The Department of Education (DepEd) said on Tuesday, November 23, that one main observations during the first week of face-to-face classes in select schools in the country is that young students tend to take off their masks while inside the classroom.
This is most common among kindergarten students, Education Assistant Secretary Malcolm Garma said at a press briefing on Tuesday morning.
“Isa po sa mga pangunahin obserbasyon sa ating first week ay ‘yung talagang hirap ‘yung ating mga kindergarten learners na isuot ang kanilang maskara sa mahabang panahon. Maya’t maya ay inaalis nang ating maliliit na mag-aaral,” he said.
(One of the primary observations that we took note of during the first week is the difficulty of kindergarten students to keep their face masks on for a long period. Our students keep taking off their masks.)
“Well, this is expected kasi hindi sila sanay. Isa ito sa mga bagay na gusto natin ma integrate sa face-to-face learning (Well, this is expected because they are not used to wearing face masks. This is one of the practices that we need to integrate in face-to-face learning),” he added.
Aside from this, students also forgot to observe physical distancing while inside their campuses and tend to leave their seats and walk around their classrooms.
Face masks have become essential in surviving a pandemic. For more vulnerable groups, the right face mask could spell the difference between life and death. The government has since required the public to wear face masks, especially when outside their homes.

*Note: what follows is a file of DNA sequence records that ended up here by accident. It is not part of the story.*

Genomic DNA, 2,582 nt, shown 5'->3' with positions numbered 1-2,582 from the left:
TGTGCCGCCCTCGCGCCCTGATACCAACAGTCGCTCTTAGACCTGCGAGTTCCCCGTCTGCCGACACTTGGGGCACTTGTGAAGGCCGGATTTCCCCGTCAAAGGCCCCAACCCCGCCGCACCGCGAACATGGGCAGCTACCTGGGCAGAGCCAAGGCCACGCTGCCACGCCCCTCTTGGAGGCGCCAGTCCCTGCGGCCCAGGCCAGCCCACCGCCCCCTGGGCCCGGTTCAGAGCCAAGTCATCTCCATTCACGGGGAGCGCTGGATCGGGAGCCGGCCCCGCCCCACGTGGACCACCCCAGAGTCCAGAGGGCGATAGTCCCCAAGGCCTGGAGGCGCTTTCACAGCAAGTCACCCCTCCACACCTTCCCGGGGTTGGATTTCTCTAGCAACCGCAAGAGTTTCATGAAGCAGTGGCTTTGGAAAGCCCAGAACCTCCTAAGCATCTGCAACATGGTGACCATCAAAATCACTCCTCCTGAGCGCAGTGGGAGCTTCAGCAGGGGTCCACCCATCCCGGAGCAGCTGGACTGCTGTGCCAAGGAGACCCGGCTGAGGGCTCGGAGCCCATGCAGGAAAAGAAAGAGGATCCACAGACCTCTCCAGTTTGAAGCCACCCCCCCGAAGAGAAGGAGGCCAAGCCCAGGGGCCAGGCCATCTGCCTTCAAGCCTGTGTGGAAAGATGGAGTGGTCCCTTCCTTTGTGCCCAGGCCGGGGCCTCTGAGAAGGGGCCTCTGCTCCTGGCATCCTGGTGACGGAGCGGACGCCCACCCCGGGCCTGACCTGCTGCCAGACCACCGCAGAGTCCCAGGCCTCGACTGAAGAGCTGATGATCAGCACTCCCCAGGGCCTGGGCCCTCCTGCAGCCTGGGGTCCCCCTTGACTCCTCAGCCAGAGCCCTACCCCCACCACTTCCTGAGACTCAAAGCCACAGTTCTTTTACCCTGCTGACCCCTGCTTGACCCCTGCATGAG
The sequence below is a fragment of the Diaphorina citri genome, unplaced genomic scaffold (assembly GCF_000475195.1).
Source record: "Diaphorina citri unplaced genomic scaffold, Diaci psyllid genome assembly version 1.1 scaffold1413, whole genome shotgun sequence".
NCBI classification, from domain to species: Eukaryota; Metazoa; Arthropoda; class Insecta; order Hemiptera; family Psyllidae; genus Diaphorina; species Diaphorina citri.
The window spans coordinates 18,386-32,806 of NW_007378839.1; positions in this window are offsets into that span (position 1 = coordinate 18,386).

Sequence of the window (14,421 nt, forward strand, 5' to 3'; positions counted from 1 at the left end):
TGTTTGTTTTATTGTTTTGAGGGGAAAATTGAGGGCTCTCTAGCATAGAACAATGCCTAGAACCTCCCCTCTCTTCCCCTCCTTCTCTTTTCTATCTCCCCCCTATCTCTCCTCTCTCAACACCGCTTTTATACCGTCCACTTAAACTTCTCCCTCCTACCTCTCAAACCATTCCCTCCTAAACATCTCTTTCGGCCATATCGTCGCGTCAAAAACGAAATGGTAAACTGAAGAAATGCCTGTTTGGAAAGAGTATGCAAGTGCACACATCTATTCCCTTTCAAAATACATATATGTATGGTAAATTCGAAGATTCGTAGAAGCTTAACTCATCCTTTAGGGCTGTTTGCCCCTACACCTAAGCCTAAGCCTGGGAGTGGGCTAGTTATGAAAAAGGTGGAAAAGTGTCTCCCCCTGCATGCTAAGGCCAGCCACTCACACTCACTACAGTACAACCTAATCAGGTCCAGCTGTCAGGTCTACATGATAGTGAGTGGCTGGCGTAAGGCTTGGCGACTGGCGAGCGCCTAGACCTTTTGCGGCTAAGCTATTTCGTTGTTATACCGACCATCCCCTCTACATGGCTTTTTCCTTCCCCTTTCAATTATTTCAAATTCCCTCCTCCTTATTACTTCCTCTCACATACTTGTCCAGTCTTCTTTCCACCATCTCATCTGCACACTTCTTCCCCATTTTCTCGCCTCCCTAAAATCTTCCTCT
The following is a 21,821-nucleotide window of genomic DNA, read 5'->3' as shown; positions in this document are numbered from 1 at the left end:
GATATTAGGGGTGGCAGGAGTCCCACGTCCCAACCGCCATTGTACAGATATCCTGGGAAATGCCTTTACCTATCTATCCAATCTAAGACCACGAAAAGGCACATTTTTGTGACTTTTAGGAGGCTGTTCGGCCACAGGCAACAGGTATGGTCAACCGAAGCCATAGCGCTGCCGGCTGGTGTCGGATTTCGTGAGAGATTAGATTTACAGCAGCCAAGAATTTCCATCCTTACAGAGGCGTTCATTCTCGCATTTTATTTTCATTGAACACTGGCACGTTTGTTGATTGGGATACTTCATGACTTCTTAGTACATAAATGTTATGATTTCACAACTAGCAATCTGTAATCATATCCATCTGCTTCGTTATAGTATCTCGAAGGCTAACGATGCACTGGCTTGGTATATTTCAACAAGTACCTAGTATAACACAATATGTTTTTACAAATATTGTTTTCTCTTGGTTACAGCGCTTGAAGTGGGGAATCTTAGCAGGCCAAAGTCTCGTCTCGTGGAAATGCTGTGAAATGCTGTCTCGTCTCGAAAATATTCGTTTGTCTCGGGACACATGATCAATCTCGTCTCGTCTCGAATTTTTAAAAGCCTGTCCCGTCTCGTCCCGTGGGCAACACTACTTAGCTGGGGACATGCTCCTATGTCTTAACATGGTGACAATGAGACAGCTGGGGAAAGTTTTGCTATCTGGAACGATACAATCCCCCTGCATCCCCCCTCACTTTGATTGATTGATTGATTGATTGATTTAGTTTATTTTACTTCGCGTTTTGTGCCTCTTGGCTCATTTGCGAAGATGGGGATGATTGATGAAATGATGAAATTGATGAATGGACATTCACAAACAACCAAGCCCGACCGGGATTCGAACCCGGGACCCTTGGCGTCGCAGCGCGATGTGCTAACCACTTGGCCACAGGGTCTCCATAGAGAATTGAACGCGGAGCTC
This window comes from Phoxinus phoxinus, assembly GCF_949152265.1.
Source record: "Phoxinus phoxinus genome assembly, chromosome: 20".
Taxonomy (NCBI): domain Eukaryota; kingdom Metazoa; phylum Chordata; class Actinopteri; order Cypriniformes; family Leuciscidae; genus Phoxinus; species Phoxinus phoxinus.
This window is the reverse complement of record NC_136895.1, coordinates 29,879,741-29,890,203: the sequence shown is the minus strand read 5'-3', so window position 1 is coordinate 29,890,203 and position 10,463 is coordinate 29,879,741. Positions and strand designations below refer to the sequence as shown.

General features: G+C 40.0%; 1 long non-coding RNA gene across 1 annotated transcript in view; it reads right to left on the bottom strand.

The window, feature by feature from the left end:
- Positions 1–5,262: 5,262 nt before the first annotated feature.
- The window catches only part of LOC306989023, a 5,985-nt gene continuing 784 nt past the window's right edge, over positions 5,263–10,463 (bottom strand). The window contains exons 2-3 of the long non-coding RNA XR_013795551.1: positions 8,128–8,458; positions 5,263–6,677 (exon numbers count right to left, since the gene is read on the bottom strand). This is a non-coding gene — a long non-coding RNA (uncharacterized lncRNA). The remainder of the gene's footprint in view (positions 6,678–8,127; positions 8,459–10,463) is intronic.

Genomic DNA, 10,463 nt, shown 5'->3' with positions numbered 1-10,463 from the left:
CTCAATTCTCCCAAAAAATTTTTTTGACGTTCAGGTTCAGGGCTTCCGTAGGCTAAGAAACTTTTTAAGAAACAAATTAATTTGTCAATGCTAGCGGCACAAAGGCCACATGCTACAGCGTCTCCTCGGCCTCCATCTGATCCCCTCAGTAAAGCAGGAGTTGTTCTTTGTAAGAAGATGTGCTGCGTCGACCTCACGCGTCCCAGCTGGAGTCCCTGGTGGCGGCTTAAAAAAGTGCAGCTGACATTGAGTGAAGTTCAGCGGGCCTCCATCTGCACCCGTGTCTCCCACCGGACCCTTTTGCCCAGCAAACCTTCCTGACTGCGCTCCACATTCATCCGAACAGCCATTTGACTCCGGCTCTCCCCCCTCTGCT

But the top concern for schools was the “insufficient budget for health essentials.” To prepare schools for the new normal in education, the DepEd said they could use their Maintenance and Other Operating Expenses (MOOE) for retrofitting of facilities and disinfection needs. However, local government intervention is encouraged to help them.
After nearly two years, the government allowed the pilot run of face-to-face classes in over 100 select schools starting November 15.
No COVID-19 case so far
In the same press briefing, Garma said that no COVID-19 case was detected during the first week of implementation of the scheme.
“This is one of the things we should highlight…. In terms of orientation and knowledge of our parents regarding the symptoms, they already know how to check even from their homes,” Garma said in a mix of English and Filipino.
On November 15, some 100 public schools began limited face-to-face classes in a pilot approved by President Rodrigo. The DepEd had said that the pilot run would enable them to plan the new normal in education and what best practices could be adopted by schools.
The select schools for the pilot run are from areas deemed “low-risk” for COVID-19 by the Department of Health, which are mostly remote areas. There are about 48,000 public schools in the country.
On Monday, November 22, a total of 18 private schools started their pilot run of limited face-to-face classes from the original 20 schools identified. Two schools have postponed their implementation due to either different academic calendars or insufficient time for preparation.
Education Secretary Leonor Briones said that the first week of face-to-face classes was “fairly successful.”
The Philippines is the last country in the world to reopen schools for in-person classes since the World Health Organization declared a pandemic in March 2020. On October 25, Venezuela reopened schools after a long closure.
The government’s pandemic response had been assailed, with critics saying that school closure in the country reflected misplaced priorities and failed management of the health crisis.